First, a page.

Compared to productions of Western or Korean classics, Broadway revivals or original musicals, venues for new works are still widely underdeveloped in Korea. With the recent growth of the Korean-produced original musical theatre market, many theaters and organizations have increased their support for new plays. More and more artists are participating in discussions about how new plays are reflecting contemporary concerns and what kind of role they are playing in the contemporary culture. While development opportunities for new works are still in need of more systematic support, it is invigorating to see emerging playwrights and directors gaining professional support and attention for their unique voices.
For the June issue of The Korean Theatre Review, four prominent Korean theatre critics sat down to share their perspectives on the Korean theatre scene in the first half of 2016. The participants were Eunkyung Lee (critic, editor of The Korean Theatre Review), Ilchoong Kang (critic), Soyeon Kim (critic), and Miwon Lee (critic, professor at Korean National University of Arts). They talked about the productions of the Korean National Theatre, theatre festivals, new play programs, and professional theater companies. The original article is a document of their whole conversation. This article summarizes their discussion about the new voices in Korean theatre.
Lee expresses her joy that there has been an increased institutional support for developing new voices by “AYAF (ARKO Young Arts Frontier Grant)” sponsored by ARKO (Arts Council Korea), “New Stage Festival” (a festival for new directors) at Seoul Theatre Center, Sanwoollim Classical Repertory Theatre, and the spring festival of new works co-sponsored by the experimental theatre company Hyehwadong Lab and the foundation CJ Creative Minds. One of the outstanding new plays, according to Kang, is Doorbell, written and directed by Yoojin Seol. The play uses the motif of the doorbell as a symbol to address the absence of communication among family members. (youtube link attached) The skilled performances, as well as the tightly written script, brought the melancholy atmosphere to full life on stage.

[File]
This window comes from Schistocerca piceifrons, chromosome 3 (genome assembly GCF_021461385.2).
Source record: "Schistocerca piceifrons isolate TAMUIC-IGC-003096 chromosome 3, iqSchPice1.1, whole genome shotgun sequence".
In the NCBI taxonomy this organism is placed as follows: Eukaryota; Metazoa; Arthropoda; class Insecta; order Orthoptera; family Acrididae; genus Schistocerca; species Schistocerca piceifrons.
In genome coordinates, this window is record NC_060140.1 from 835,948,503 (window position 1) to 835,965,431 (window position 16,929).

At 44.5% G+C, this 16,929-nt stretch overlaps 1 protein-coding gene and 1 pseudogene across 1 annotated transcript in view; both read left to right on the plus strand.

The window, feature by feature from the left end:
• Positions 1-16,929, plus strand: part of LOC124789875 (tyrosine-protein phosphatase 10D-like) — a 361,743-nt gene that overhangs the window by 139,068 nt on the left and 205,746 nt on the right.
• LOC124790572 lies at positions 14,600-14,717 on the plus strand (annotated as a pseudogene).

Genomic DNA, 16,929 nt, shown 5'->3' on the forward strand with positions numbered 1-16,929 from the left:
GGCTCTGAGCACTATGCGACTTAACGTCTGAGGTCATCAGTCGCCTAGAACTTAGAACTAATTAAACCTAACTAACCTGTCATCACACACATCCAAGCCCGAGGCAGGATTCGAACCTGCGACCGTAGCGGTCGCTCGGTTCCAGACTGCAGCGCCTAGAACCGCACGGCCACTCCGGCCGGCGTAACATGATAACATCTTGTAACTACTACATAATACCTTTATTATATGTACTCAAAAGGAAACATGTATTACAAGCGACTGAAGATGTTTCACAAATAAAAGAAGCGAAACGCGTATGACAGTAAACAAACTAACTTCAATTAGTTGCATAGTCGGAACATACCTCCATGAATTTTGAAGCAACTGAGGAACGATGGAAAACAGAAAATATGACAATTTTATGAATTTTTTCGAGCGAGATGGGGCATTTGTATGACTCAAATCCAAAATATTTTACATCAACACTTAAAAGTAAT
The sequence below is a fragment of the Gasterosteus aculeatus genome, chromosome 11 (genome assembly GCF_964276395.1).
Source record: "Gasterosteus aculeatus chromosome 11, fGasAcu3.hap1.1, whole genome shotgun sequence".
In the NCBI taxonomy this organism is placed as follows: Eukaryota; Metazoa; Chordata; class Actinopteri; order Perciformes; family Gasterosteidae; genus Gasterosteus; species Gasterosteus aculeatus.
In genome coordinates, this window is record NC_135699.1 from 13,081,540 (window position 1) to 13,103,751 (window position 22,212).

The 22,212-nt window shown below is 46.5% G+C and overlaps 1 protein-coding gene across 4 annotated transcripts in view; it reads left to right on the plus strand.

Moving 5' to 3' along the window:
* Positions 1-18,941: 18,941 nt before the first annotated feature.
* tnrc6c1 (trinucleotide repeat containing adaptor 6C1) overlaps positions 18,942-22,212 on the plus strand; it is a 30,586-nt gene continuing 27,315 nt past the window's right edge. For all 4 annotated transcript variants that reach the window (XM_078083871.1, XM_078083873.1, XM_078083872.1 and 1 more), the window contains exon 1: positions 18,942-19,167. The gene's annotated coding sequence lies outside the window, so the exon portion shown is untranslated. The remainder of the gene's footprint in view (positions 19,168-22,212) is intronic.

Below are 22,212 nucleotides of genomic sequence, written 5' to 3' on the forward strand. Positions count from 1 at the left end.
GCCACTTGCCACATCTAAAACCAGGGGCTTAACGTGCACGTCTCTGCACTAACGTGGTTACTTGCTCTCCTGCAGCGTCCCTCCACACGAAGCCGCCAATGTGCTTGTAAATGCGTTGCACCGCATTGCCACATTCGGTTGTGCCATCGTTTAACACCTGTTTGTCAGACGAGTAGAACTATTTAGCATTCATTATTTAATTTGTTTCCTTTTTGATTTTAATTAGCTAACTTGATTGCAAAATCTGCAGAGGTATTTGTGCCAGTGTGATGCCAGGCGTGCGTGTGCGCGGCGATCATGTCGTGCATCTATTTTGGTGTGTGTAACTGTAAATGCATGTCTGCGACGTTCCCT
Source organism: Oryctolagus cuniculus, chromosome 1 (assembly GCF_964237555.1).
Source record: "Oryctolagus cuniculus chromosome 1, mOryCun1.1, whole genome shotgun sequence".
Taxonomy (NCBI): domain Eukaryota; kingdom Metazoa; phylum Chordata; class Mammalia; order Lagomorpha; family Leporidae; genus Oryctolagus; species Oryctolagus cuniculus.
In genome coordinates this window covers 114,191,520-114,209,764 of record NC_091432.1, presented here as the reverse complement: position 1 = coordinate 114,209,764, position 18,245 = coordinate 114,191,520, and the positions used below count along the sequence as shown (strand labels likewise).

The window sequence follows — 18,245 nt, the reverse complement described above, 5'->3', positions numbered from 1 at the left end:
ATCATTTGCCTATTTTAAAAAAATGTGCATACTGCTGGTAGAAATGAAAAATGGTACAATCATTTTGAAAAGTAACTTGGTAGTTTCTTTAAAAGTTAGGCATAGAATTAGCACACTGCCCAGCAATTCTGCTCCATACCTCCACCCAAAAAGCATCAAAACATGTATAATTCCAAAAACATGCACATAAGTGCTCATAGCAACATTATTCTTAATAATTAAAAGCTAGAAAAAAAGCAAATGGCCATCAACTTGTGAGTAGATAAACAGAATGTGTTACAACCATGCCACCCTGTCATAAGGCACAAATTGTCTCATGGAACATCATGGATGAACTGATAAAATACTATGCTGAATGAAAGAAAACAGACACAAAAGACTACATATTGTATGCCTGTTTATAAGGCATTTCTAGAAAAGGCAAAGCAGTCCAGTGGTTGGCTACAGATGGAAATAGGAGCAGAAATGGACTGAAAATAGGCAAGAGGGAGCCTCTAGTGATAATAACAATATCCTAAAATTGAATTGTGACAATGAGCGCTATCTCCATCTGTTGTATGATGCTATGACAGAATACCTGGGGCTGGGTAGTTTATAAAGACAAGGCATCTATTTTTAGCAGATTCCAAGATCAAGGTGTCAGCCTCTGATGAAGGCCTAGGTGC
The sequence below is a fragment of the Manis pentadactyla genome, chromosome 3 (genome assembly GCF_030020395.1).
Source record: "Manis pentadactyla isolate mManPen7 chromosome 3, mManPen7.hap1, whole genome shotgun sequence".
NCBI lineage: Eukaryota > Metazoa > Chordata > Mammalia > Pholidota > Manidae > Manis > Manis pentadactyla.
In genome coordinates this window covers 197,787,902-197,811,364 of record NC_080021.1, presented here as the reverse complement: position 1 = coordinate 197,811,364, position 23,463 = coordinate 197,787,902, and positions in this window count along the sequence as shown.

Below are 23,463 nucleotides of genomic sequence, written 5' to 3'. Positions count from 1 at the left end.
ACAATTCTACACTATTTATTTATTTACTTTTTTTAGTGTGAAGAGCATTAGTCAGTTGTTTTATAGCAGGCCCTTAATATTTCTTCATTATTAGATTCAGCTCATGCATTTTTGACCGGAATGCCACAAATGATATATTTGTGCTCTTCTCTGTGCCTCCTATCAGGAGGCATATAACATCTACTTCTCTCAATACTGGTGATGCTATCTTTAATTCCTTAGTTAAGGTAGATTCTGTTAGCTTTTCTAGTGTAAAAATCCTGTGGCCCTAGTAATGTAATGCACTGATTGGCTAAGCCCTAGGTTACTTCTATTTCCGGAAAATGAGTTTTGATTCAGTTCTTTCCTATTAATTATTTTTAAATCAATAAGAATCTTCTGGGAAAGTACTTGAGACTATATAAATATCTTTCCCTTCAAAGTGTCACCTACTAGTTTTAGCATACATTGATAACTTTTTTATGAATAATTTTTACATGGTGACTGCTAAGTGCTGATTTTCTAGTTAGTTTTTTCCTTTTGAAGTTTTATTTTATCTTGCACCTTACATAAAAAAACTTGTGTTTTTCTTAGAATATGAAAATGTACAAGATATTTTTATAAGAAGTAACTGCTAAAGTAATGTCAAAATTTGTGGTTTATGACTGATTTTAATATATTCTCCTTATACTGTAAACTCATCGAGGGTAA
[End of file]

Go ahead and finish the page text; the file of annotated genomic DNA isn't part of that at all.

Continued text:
While many new voices got their first taste of professional development, a concern is also expressed regarding the overall quality of the productions. Kim addresses the hasty production process that could prevent an idea from growing into maturity and readiness for the stage. E. Lee praises the cathartic energy of Hyehwadong Lab’s Brave New World, directed by Soojung Kim. Nevertheless, she acknowledges that the production’s focus on unrestrained physical catharsis overshadowed the plot and characters, which are essential elements in Huxley’s original novel. The result, she thought, was gratuitous discomfort. Kang attributes the discomfort felt in the director’s work to her intention of confronting the audience with an impression of the distortion and corruption of contemporary society. The discomfort, Kang says, is an essential part of her piece.
Founded in 2013, the Sanwoollim Classical Repertory Theatre had its first theme-driven festival this year. With the theme of Greek mythology, four directors presented their adaptations. Kang was especially impressed with the Gipeum Lee – directed Hera, Aphrodite, Artemis, which offered a humorous feminist spin on the three goddesses’ views of contemporary love. The four critics proceeded to a critical discussion of the works of professional theatre companies, which were mostly productions of western classic translations (Shakespeare, Chekhov) or Korean classics (Shimchung), and some new plays. This column will provide more updates on new works development in Korea.
Yoojin Seol’s Doorbell
This article was originally published on The Korean Theatre Review, June 2016, edited by Mihye Kim, Korean Theatre Association, 2016. Adapted with permission.
This post was written by the author in their personal capacity.The opinions expressed in this article are the author’s own and do not reflect the view of The Theatre Times, their staff or collaborators.